He fought, and he died. And yet he is not really dead, for he built a Movement and that Movement was not destroyed by the bullet that struck him down.
On the 18th of June, 1945, a little over 6 weeks after the death of Adolf Hitler, Rudolf Hess wrote the following words in a letter to his wife, from his prison cell:
You will readily imagine how often during the last few weeks my thoughts have turned to the years gone by: to this quarter of a century of history, concentrated for us in one name and full of the most wonderful human experiences. History is not ended. It will sooner or later take up the threads apparently broken off forever and knit them together in a new pattern.
The human element is no more and lives only in memory. Very few people have been privileged, as we were, to participate from the very beginning in the growth of a unique personality, through joy and sorrow, hope and trouble, love and hate, and all the manifestations of greatness, and further, in all the little indications of human weakness, without which a man is not truly worthy of love.Stay Connected With Us
Even when one has been privileged to witness the manifestations of greatness, it may be exceedingly difficult to describe adequately in words those manifestations and thereby to paint a true picture of a unique and great personality. When one has not the basis of a quarter-century of participation in the growth of such a personality, but less than two years, the task is especially difficult. It would be a vain hope, then, to expect the pages which follow to reflect the true greatness of the man. That greatness will be best reflected in the fruition of his life's work in years to come.
Here, however, we can at least hope to evoke an image of the man, imperfect and incomplete though it may be, which will serve to inspire those National Socialists who did not have the privilege of knowing him personally.
GEORGE LINCOLN ROCKWELL was born on March 9, 1918, in Bloomington, a small coal-mining and farming town in central Illinois. Both his parents were theatrical performers. His father, George Lovejoy Rockwell, was a twenty-eight-year-old vaudeville comedian of English and Scotch ancestry. His mother, born Claire Schade, was a young German-French toe-dancer, part of a family dance team. His parents were divorced when he was six years old, and he and a younger brother and sister lived alternately with their mother and their father during the next few years.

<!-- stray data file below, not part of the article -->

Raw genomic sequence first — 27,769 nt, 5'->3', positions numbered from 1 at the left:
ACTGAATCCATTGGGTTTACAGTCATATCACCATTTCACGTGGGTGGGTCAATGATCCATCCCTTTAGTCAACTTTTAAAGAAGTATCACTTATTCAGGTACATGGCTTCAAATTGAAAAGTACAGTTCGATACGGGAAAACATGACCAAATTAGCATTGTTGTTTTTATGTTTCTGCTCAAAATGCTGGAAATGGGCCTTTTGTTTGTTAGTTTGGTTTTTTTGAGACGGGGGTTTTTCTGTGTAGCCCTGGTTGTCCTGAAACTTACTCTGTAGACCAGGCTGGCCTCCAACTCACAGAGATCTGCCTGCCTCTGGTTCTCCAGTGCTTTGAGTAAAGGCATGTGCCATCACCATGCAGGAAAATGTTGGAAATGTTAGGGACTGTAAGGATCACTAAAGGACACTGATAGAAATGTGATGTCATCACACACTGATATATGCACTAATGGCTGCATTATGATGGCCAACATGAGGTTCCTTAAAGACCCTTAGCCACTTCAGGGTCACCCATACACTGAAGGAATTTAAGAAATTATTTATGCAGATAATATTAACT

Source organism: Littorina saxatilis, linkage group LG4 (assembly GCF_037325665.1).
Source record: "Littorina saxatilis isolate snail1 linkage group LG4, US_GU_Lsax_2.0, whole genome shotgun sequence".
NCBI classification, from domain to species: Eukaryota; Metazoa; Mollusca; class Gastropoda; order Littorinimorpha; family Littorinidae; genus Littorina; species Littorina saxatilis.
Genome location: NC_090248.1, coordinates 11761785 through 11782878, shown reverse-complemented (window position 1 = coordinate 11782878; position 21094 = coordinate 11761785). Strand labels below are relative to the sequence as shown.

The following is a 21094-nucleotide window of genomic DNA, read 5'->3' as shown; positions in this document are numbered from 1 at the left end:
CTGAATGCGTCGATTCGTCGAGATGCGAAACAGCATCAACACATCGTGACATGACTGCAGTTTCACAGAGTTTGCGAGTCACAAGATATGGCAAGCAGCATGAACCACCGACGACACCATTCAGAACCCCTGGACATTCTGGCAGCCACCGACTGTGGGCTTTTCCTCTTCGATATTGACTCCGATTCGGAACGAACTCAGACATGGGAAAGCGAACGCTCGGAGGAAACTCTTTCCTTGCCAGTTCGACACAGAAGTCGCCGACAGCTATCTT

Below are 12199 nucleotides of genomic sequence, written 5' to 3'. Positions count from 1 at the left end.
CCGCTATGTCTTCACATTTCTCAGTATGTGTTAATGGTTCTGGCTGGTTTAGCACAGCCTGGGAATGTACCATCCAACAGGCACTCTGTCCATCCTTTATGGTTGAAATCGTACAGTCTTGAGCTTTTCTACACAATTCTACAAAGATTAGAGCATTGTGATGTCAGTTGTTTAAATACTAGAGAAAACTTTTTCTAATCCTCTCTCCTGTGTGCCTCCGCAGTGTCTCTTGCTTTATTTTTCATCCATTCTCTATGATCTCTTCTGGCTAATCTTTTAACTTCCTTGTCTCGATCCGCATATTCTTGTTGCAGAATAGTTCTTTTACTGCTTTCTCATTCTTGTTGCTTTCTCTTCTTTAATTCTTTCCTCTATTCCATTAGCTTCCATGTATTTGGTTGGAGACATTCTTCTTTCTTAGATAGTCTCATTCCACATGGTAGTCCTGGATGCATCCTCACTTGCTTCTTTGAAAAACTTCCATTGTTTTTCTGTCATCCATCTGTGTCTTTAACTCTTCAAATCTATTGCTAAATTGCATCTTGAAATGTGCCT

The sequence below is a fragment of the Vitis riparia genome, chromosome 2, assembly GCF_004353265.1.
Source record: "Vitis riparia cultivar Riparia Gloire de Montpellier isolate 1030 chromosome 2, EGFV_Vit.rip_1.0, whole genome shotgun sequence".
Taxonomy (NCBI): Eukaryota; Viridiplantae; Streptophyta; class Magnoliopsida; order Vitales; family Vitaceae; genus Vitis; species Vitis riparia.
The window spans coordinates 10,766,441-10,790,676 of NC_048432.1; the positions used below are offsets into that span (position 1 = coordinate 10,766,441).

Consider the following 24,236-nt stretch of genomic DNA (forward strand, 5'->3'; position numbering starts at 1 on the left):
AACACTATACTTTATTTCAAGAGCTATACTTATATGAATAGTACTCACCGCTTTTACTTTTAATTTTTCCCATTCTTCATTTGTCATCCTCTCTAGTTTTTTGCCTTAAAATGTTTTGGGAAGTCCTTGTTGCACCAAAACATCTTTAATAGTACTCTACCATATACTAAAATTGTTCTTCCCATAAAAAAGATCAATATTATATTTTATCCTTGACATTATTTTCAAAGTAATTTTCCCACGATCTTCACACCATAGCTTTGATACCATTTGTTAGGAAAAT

The young Rockwell passed the greater part of his boyhood days in Maine, Rhode Island, and New Jersey. His father settled in a small coastal town in Maine, and Rockwell spent his summers there; attending school in Atlantic City and, later, in Providence during the winters. Some of his fondest memories in later years were of summer days spent on the Maine beaches, or hiking in the Maine woods, or exploring the coves and inlets of the Maine coast in his sailboat, which he built himself, starting from an old skiff. Rockwell acquired what was to be a lifelong love of sailing and the sea during those early years spent with his father in Maine.
Aside from a bit more traveling about than the average child, it is difficult to find anything extraordinary in his childhood environment. He lived in the midst neither great poverty nor great wealth; he had an affectionate relationship with both his parents, despite their divorce; he was a sound and healthy child, and there seems to be no evidence of prolonged unhappiness or turmoil in his childhood. If he later recalled with greater pleasure the times spent with his father than those spent with his mother, this can be attributed either to the greater opportunities to satisfy his youthful longing for adventure that life on the Maine coast offered relative to that in the city, or to the fact that his mother lived with a domineering sister of whom young Rockwell was not fond.
And yet, even as a boy he displayed those qualities of character which were later to set him off from the common run of men. His most remarkable quality was his responsiveness to challenge. To tell the boy Rockwell that a thing was impossible, that it simply could not be done, was to awaken in him the irresistible determination to do it. He has described an experience he had at the age of ten which illustrates this aspect of his character.
A juvenile gang of some of the tougher elements at the grammar school he was attending in an Atlantic City coastal suburb had singled him out for hazing. He was informed that he was to be given a cold dunking in the ocean, and that he should relax and submit gracefully, as resistance would be futile. Instead of submitting, he ferociously fought off the entire gang of his attackers on the beach, wildly striking out with his fists and feet, clawing, biting, and gouging until the other boys finally abandoned their aim of throwing him in the water and retire to nurse their wounds.